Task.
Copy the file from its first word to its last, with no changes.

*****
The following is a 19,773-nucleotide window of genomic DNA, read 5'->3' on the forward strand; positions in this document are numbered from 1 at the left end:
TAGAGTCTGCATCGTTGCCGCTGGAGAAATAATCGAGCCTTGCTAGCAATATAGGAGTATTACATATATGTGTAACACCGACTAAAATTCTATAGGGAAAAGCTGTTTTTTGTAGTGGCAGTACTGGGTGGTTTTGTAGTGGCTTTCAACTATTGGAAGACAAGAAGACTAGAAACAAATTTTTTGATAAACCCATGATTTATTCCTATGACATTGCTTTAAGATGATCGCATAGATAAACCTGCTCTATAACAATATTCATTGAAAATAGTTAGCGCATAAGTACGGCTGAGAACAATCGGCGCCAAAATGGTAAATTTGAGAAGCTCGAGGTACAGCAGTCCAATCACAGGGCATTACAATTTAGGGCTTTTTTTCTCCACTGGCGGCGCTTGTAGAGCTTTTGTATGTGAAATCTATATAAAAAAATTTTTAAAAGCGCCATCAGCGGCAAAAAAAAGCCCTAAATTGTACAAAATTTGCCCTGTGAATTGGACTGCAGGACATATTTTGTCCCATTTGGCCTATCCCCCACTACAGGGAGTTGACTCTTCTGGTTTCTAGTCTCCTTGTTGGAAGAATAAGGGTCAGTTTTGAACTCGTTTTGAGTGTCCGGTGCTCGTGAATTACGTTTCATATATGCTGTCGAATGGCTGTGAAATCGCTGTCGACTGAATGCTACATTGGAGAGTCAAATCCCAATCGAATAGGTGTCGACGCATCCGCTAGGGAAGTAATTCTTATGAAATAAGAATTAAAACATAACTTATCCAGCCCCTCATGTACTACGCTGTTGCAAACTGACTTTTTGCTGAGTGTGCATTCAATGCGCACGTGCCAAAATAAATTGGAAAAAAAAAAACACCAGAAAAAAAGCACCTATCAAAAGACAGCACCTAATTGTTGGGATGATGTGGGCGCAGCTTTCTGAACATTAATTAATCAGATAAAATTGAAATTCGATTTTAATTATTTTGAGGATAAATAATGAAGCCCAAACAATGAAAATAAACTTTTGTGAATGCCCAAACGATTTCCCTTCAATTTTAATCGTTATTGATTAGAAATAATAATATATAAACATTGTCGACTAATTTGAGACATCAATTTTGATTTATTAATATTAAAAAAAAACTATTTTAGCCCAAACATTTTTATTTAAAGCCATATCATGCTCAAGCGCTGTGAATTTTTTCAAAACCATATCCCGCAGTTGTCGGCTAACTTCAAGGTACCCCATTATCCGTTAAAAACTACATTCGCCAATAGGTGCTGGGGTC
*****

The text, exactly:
The following is a 19,773-nucleotide window of genomic DNA, read 5'->3' on the forward strand; positions in this document are numbered from 1 at the left end:
TAGAGTCTGCATCGTTGCCGCTGGAGAAATAATCGAGCCTTGCTAGCAATATAGGAGTATTACATATATGTGTAACACCGACTAAAATTCTATAGGGAAAAGCTGTTTTTTGTAGTGGCAGTACTGGGTGGTTTTGTAGTGGCTTTCAACTATTGGAAGACAAGAAGACTAGAAACAAATTTTTTGATAAACCCATGATTTATTCCTATGACATTGCTTTAAGATGATCGCATAGATAAACCTGCTCTATAACAATATTCATTGAAAATAGTTAGCGCATAAGTACGGCTGAGAACAATCGGCGCCAAAATGGTAAATTTGAGAAGCTCGAGGTACAGCAGTCCAATCACAGGGCATTACAATTTAGGGCTTTTTTTCTCCACTGGCGGCGCTTGTAGAGCTTTTGTATGTGAAATCTATATAAAAAAATTTTTAAAAGCGCCATCAGCGGCAAAAAAAAGCCCTAAATTGTACAAAATTTGCCCTGTGAATTGGACTGCAGGACATATTTTGTCCCATTTGGCCTATCCCCCACTACAGGGAGTTGACTCTTCTGGTTTCTAGTCTCCTTGTTGGAAGAATAAGGGTCAGTTTTGAACTCGTTTTGAGTGTCCGGTGCTCGTGAATTACGTTTCATATATGCTGTCGAATGGCTGTGAAATCGCTGTCGACTGAATGCTACATTGGAGAGTCAAATCCCAATCGAATAGGTGTCGACGCATCCGCTAGGGAAGTAATTCTTATGAAATAAGAATTAAAACATAACTTATCCAGCCCCTCATGTACTACGCTGTTGCAAACTGACTTTTTGCTGAGTGTGCATTCAATGCGCACGTGCCAAAATAAATTGGAAAAAAAAAAACACCAGAAAAAAAGCACCTATCAAAAGACAGCACCTAATTGTTGGGATGATGTGGGCGCAGCTTTCTGAACATTAATTAATCAGATAAAATTGAAATTCGATTTTAATTATTTTGAGGATAAATAATGAAGCCCAAACAATGAAAATAAACTTTTGTGAATGCCCAAACGATTTCCCTTCAATTTTAATCGTTATTGATTAGAAATAATAATATATAAACATTGTCGACTAATTTGAGACATCAATTTTGATTTATTAATATTAAAAAAAAACTATTTTAGCCCAAACATTTTTATTTAAAGCCATATCATGCTCAAGCGCTGTGAATTTTTTCAAAACCATATCCCGCAGTTGTCGGCTAACTTCAAGGTACCCCATTATCCGTTAAAAACTACATTCGCCAATAGGTGCTGGGGTC